Every five years, since 1999, the International Pathfinder Camporee has transformed the Experimental Aircraft Association’s AirVenture Campgrounds in Oshkosh, Wis., from a barren land into a vibrant international village. This year a record 55,000 people travelled to Oshkosh for “Chosen”—the 2019 International Camporee—from as far as New Zealand, Ukraine, Bermuda, and of course, Canada, with creative entrances welcoming guests to their region.
A camporee standout was “Canada Park,” with Canada spelled out in block letters on a hill, imitating the Hollywood sign, as well as replicas of landmarks from various Canadian provinces. It was an apropos stomping grounds for 3,672 Canadians from the Alberta, British Columbia, Manitoba-Saskatchewan, Maritime and Ontario Conferences, as well as the 256 international guests they hosted. Notably, the Canadian contingent included Mark Johnson, president of the Seventh-day Adventist Church in Canada, as well as several conference administrators and pastors.
From August 12 to 17, visitors were treated to a smorgasbord of on- and off-site activities, including sports competitions, community outreach, zip-lining, archery, and touring hangars where they earned prizes, completed honours, and more. Among Canadian contributions, the British Columbia Conference sponsored ice-skating at the YMCA; Quebec taught CPR, camping skills craft honours in French; Ontario facilitated the international soccer tournament, the “Chosen” Race—a Pathfinder version of the Amazing Race, plus the geology, Bible marking, stewardship, and family life honours. And to the very end, people from different regions eagerly traded Pathfinder pins, including the highly sought-after six-pin Canadian set.
But the heart of Oshkosh was the nightly programs. There, Toronto native Damian Chandler, a pastor, spoke powerfully of the God who has chosen us for a mighty purpose. On the 12th, he gave the first of several appeals, “We have a God who sees us … knows us … chooses us. Will you choose on tonight to see Him? To know Him? To love Him?” Attendees’ responses were so great that the number of baptisms ballooned from 400 pre-Oshkosh to 1,311 by week’s end.
Over 73 of those opting to be baptized at Oshkosh came from Canada. Several pastors, including Chandler, Ontario pastors Sereivudh Ly, Jim Nziwa, Gerry Pasiktan, and Fitzroy Radlein, and former British Columbia communications director, Charles Aguilar, joyfully baptized their children at Oshkosh.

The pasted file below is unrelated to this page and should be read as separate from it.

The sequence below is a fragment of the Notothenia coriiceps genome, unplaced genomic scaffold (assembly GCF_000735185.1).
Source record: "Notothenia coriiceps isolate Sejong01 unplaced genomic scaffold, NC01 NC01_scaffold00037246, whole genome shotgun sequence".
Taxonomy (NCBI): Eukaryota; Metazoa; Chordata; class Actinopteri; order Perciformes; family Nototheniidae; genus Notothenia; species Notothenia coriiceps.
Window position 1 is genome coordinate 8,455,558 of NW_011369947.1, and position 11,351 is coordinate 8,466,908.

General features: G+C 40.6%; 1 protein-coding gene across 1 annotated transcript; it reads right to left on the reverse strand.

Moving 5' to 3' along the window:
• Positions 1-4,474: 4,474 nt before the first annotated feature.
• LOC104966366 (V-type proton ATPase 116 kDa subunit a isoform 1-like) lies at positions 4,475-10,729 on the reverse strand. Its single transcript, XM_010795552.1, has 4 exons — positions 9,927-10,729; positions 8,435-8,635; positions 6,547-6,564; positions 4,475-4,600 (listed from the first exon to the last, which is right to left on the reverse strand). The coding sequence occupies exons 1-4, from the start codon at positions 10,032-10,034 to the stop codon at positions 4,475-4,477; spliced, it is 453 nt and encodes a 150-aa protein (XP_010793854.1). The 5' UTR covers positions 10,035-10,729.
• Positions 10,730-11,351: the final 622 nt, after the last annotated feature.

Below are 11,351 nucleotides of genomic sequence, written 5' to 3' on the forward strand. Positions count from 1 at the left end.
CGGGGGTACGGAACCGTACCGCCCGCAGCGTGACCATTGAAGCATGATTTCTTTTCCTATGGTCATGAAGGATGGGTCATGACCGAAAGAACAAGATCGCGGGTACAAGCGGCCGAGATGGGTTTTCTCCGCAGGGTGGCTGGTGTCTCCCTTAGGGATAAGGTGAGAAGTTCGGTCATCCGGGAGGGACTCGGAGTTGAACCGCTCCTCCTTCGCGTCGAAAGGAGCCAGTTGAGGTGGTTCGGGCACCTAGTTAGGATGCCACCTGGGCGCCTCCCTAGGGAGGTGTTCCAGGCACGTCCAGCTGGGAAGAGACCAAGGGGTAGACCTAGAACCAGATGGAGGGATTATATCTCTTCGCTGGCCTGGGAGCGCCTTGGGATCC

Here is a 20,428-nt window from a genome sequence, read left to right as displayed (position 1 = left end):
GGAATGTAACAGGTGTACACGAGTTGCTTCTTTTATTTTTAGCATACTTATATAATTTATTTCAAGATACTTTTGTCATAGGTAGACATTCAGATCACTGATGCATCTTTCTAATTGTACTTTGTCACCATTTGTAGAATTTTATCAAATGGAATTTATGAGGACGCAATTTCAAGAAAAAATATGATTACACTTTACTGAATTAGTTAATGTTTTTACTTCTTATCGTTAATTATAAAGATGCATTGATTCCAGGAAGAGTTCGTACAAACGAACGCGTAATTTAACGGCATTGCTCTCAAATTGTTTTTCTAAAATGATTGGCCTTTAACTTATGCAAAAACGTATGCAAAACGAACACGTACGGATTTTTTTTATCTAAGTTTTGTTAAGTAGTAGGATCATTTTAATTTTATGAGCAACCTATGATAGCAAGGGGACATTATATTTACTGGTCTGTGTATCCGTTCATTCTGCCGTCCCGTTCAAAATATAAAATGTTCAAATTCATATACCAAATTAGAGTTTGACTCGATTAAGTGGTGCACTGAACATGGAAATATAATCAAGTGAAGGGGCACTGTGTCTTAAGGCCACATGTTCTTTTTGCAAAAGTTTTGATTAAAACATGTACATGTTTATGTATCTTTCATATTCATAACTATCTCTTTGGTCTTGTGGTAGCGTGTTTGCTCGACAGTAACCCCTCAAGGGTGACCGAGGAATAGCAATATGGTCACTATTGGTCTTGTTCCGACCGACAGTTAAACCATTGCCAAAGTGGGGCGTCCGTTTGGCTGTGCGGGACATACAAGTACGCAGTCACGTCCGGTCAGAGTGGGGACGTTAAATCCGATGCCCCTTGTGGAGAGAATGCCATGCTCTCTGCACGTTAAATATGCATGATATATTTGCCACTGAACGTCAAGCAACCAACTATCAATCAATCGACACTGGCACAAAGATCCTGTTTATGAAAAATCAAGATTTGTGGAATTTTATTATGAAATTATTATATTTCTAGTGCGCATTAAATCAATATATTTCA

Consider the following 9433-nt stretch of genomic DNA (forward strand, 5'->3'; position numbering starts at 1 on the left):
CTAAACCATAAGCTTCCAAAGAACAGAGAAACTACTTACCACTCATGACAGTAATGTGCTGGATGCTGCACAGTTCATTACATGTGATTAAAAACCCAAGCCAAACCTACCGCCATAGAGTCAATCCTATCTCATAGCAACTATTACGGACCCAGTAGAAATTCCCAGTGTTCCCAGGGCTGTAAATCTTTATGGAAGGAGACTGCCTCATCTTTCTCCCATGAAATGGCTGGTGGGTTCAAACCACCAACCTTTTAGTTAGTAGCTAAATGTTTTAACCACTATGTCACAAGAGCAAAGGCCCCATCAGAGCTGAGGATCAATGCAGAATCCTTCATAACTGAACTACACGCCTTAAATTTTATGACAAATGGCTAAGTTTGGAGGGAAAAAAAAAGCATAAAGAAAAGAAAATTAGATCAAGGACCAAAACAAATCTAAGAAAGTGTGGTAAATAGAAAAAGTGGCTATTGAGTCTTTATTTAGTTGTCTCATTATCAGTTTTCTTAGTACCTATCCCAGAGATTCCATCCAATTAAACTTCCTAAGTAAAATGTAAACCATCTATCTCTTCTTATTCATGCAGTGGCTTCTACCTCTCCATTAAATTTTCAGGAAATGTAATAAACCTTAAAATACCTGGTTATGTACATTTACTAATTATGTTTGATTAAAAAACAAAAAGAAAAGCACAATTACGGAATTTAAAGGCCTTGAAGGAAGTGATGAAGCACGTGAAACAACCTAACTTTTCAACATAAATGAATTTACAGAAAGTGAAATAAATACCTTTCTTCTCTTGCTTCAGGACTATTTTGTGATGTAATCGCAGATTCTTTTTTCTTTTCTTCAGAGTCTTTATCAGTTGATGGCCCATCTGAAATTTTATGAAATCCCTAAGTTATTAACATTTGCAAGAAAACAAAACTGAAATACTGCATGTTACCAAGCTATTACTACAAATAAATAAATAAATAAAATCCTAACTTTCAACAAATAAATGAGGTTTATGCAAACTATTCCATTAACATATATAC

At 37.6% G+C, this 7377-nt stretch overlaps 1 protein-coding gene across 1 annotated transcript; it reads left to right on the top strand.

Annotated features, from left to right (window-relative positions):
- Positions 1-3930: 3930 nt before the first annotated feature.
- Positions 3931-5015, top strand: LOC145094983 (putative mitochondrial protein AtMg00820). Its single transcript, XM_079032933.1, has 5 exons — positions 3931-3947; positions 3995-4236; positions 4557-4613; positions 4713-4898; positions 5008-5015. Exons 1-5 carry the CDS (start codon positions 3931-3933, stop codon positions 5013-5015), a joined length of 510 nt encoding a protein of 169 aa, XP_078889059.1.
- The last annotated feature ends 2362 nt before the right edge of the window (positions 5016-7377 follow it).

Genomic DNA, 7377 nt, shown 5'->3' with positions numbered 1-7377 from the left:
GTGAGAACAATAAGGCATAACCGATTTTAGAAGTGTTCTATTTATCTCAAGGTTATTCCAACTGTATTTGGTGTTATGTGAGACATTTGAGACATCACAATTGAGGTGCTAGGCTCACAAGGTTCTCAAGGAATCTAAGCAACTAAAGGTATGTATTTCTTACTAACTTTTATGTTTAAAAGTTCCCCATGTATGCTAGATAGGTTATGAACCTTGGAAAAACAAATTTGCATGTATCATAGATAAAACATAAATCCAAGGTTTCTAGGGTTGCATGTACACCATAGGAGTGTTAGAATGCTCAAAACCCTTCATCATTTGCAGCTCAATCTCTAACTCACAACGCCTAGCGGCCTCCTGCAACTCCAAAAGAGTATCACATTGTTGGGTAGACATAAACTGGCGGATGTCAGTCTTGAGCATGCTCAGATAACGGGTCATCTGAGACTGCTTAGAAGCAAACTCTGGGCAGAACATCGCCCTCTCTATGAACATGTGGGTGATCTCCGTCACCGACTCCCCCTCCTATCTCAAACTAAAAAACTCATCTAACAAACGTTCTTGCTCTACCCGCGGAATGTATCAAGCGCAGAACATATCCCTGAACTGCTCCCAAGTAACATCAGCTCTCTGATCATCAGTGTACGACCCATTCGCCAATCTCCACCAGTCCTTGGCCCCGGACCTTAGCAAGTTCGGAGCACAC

Having baptized his eldest daughter in 2014, Aguilar was thrilled to now baptize his younger daughter and son. “I can’t help but shed several tears of happiness! I pray that they continue to love Jesus and the church,” he stated.
Following Chandler was a nightly stage production depicting David’s bumpy road to the throne after being hand-picked by God as Israel’s next king. With professional acting and singing, and impressive sets including live animals, the play was a standout for attendees of all ages. Keen Canadian observers might have noticed that Ahimelech, the high priest with whom David sought refuge when fleeing from Saul, was acted by Kendal Brouet, a former Ontario Pathfinder and present British Columbia resident. Brouet persevered after being turned back at the border on July 19 to become the first Canadian actor on the Oshkosh stage. He explained his motivation—“Because I was teaching drama at my church, I told myself, I want to prove to my kids that if God is with them, they can do anything.”
The big stage also showcased Canadian Pathfinder talent, including Mount Zion Pathfinders performing a traditional Filipino dance, Pathfinder-turned-motivational speaker Nyjel Camanzo of Hamilton Hylanders, and the first place-winning Orion Pathfinder drill team, chosen from all the drill teams to perform on the Sabbath and drummers from Ontario and Quebec. Off-stage, several Canadian drill and/or drum teams from Manitoba-Saskatchewan and Ontario Conference also had an impressive showing, including the first place-winning Ontario Conference Drum Corps and Ontario Conference Drill Team. On the final day, Canadians also contributed to the 13,309 people forming the Guiness Book of World Records’ Largest Human Cross, and an impressive 16 Master Guides from across Canada were invested.
Martin, at his fourth camporee, now serving as coordinator of the Seventh-day Adventist Church in Canada’s Pathfinder Ministry, reflected on a busy but blessed week. “Above all the fun, it was fitting for our Pathfinders to be reminded, through the story of David, that they are a chosen generation. I can’t wait to see the positive impact they’ll make as they return to their homes and communities as a result of their encounter with God at Oshkosh Camporee.”
–Christelle Agboka, Ontario Conference